The use of varying types of conveyors is old and well developed. Various well-known forms are customarily employed such as roller conveyors, belt conveyors and the like. In some cases the conveyors are inert and operate by force of gravity or inertia of objects which are being conveyed. In other cases live conveyors are used in which power is applied to the conveyors, either steadily or intermittently. It has long been known that the use of conventional conveyor-s ordinarily results in considerable misalignment of objects being carried upon them. It is commonplace, for example, to have side rails or guards which will keep the conveyed objects in desired position upon the conveyor deck. Where the objects being conveyed are relatively substantial, such an arrangement is of little concern. Ordinary packages and packing boxes, for example, can be readily handled in this fashion. When the objects being conveyed are fragile, however, then an entirely different situation prevails and it is of the utmost importance that they be accurately positioned and aligned upon the conveyor. While various schemes have been suggested, they have generally been subject to shortcomings in that they required attention by an operator or have risked damage to the objects on the conveyor.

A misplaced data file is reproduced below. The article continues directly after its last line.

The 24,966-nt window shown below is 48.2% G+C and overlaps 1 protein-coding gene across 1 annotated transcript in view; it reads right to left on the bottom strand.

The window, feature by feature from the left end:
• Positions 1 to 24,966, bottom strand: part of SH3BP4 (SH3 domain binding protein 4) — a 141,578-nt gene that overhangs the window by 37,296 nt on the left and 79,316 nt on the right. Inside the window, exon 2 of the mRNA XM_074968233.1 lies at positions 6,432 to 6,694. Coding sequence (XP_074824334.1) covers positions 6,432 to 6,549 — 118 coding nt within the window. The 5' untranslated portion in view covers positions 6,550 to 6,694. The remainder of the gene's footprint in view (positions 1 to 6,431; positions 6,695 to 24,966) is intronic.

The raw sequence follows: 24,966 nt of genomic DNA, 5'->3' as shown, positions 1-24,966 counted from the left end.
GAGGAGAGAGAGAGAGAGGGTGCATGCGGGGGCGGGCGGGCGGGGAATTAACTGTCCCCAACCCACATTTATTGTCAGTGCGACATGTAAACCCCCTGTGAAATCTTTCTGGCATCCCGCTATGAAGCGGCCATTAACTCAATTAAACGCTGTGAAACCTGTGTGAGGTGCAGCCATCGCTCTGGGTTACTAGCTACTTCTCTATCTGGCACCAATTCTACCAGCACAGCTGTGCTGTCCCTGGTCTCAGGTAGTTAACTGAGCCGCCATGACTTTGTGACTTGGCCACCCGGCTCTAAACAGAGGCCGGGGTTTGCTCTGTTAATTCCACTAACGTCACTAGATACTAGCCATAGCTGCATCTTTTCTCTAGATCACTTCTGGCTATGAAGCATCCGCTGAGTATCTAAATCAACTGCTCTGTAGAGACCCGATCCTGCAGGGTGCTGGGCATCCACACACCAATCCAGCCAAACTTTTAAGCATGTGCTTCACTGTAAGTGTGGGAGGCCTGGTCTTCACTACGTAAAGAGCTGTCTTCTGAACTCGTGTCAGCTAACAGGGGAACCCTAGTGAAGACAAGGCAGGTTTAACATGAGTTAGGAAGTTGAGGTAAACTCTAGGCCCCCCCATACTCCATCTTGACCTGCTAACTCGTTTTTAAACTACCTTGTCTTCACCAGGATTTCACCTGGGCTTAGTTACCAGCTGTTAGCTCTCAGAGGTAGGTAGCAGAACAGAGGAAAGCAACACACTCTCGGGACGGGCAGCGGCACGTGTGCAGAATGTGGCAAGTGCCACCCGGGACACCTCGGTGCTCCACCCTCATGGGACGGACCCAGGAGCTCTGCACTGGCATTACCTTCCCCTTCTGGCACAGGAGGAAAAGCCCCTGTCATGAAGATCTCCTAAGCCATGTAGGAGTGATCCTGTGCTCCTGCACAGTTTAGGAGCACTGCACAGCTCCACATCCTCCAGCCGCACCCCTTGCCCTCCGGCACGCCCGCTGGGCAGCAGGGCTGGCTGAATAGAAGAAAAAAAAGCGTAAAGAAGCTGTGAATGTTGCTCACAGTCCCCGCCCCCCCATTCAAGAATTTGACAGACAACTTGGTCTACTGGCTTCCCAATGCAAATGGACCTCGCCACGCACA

I have invented new and useful improvements in conveying which avoid the foregoing disadvantages. I provide a plurality of belt members arranged in side-byside relationship and driven at substantially uniform speed. I arrange the belts in such a manner that their upper reaches comprise the conveying surface. I further provide means whereby the tension upon each belt can be selectively adjusted thereby varying the effective speed of that belt from the speed of the other belts and varying its actual speed from its nominal speed. I preferably provide means for taking up slack existing in each of the belts whereby a desired tension is produced. I preferably provide a plurality of belt members arranged side-by-side relationship and having end pulley members, the end pulley members for each belt being aligned with the corresponding end pulley members of the remaining belts. I preferably provide gravity operated tension means associated with each of said belts. I further provide means to adjust the tension producing force whereby the precise speed of each of the belts may be individually adjusted and objects upon the conveyor may be steered thereby. I prefer to provide idler pulley means rotatably mounted on the end of crank means, and provide a weight slidable along a substantially horizontal arm of the crank whereby the idler pulley means is forced upwardly against the lower reach of the belt and tensions the belt.